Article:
The archetype of Romans 1 : 20-32

In response to a comment I made a Strange Notions, a commenter referred to Romans 1: 20-32 as a “homophobic rant”. While I’d concede this so far as Paul’s language is polemical, I think Paul is describing an archetype which, if it were simply described another way, would be agreed to by more or less everyone.

Paul describes a four-step process:

1.) The wise stop seeing the universe as a sign or indication of God’s eternal power and divinity.

2.) Men practice idolatry.

3.) There is a loosening of sexual mores, culminating in an approval of homosexuality.

4.) All vices become widespread.

Since idolatry is imputing divine characteristics to nature and to human art, we can replace this definition with the word. Put this way, the first three steps are well known:

1.) Secularization/ humanism / disenchantment.

2.) Naturalism and Mechanism.  (i.e. only the universe and its “laws” exist of themselves and are eternal, but the universe is at the same time a machine that is capable of being perfectly re-created by human art.)

3.) The Sexual Revolution.

We have no general name for the last stage, but it would manifest itself in the glorification of gangsters, in tales of heroes who can’t be tied down by moral codes, in a widespread belief that all claims to living a holy or moral life are hypocrisy and sanctimony, in the gradual replacement of moral criteria with other ways of evaluating actions (is it healthy? is it American? this is just business, right?) in a widespread malaise over the idea that any sort of moral progress is possible, etc. Again, we have no general name for this, but if we did it would be no more polemical or offensive than the names in the first three steps. In fact, many would take pride in the name, and see it as describing something true to the point of being obvious.

Though I concretized the archetype with examples that would be familiar, this is an archetype, and so has played out in different ways in all societies.* If one doesn’t see the universe as existing for God, he starts seeing it as existing both for itself and for human use. But this idea will get quickly and inevitably extended to that part of nature which concerns what we most desire, i.e. the objects of erotic desire. These desires then become the paradigm cases of what is both divine-eternal and yet merely for human use, thus making sexual imperatives simultaneously the voice of God and yet only the commands of “my body”. Like anything tied up with the reward system of the brain, however, if we try to make it infinite it leads to a ratcheting-up effect that demands greater and greater novelty, though this novelty becomes difficult to find without transgression of the boundaries of behaviors that were once kept off limits. At this point, the human person becomes simply a transgression machine, seeing in the infinite possibility of spirit only limitless boundaries to destroy.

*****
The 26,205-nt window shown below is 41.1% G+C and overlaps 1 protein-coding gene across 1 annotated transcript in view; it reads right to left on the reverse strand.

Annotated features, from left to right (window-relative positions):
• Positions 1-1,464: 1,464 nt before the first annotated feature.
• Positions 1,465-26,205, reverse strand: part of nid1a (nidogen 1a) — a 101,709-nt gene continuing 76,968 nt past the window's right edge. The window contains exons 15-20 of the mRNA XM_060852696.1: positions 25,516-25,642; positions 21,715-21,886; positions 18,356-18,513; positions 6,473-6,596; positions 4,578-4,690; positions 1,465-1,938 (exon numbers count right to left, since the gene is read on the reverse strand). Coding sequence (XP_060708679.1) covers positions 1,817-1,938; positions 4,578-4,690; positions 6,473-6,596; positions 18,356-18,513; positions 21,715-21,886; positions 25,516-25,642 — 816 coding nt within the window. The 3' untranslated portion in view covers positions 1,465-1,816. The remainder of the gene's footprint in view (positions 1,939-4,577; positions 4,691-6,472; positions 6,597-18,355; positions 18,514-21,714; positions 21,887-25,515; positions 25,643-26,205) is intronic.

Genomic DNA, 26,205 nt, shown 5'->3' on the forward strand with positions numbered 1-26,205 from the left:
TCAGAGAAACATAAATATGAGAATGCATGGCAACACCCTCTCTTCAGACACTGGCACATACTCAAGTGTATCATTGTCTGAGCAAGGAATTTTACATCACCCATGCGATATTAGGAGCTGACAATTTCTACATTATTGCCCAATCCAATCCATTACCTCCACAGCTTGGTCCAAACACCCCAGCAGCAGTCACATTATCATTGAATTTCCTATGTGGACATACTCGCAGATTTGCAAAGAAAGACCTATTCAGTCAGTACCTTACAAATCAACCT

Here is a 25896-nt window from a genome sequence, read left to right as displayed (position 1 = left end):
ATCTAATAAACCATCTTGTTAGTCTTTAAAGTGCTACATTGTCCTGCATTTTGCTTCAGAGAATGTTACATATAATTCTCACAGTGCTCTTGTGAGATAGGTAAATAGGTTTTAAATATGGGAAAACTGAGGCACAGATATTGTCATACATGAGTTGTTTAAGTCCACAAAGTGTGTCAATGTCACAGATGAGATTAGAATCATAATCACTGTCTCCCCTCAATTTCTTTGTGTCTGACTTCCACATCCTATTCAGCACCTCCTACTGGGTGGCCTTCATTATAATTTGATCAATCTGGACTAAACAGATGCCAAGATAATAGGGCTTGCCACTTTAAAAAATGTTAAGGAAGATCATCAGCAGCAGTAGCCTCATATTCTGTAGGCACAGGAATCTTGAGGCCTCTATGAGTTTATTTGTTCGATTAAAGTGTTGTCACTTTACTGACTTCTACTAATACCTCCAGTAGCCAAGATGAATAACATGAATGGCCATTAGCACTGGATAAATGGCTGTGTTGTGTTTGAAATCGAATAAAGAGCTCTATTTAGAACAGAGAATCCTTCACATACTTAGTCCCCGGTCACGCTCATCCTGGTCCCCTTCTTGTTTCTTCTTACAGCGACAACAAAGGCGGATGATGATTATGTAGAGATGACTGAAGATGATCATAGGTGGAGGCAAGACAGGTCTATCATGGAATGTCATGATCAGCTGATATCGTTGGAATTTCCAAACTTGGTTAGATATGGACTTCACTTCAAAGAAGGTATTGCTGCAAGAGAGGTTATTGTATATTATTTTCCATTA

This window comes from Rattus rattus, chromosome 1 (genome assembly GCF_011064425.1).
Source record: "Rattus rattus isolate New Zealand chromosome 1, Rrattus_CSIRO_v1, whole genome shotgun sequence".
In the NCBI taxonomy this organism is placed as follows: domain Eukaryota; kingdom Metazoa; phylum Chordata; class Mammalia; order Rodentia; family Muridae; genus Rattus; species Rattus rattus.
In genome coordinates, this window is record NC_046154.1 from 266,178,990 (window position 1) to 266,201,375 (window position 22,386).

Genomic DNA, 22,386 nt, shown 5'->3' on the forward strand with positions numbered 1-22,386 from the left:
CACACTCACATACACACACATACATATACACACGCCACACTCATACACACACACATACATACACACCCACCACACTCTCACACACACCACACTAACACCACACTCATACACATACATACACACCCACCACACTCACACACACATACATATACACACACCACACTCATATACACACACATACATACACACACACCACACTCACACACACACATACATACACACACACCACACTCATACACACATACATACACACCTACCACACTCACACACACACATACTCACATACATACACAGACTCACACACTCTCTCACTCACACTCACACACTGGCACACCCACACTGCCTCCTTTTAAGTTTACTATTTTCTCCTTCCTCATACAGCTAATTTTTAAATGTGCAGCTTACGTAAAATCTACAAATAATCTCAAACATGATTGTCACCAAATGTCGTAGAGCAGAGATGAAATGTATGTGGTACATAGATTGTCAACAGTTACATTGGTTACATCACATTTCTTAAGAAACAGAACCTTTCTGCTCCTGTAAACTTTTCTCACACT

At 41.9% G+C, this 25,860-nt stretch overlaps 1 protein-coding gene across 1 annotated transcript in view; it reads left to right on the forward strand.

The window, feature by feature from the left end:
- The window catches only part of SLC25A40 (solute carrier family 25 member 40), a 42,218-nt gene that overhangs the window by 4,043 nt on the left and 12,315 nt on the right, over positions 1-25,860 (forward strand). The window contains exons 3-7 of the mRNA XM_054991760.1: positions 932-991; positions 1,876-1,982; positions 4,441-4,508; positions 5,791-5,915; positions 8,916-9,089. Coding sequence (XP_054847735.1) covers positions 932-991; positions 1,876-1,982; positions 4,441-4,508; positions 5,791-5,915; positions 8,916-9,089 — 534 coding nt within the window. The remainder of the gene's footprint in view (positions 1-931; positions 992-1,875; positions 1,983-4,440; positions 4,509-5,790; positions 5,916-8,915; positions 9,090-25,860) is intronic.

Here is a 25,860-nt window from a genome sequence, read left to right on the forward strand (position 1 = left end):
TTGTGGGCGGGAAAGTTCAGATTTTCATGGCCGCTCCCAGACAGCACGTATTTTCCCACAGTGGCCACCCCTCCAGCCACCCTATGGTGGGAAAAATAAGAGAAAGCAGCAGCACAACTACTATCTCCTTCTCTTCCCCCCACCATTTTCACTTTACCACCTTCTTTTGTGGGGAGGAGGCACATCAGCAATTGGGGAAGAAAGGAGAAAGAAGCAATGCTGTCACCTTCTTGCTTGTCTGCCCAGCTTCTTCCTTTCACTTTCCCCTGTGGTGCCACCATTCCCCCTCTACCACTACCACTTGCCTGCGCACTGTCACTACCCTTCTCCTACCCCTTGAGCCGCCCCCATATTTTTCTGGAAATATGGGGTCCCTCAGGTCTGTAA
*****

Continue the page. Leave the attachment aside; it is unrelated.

*For example, once one isolates the elements in Paul’s account, the fact that he is alluding to the apostasy of Israel is unmistakable: in the face of the eternal power of God (the theophany of Mt. Zion) the wise (Aaron) create idols; the people consecrate the idol with an orgy to Baal; and the whole action culminates with the destruction of the whole of the law (Moses breaking the tablets).

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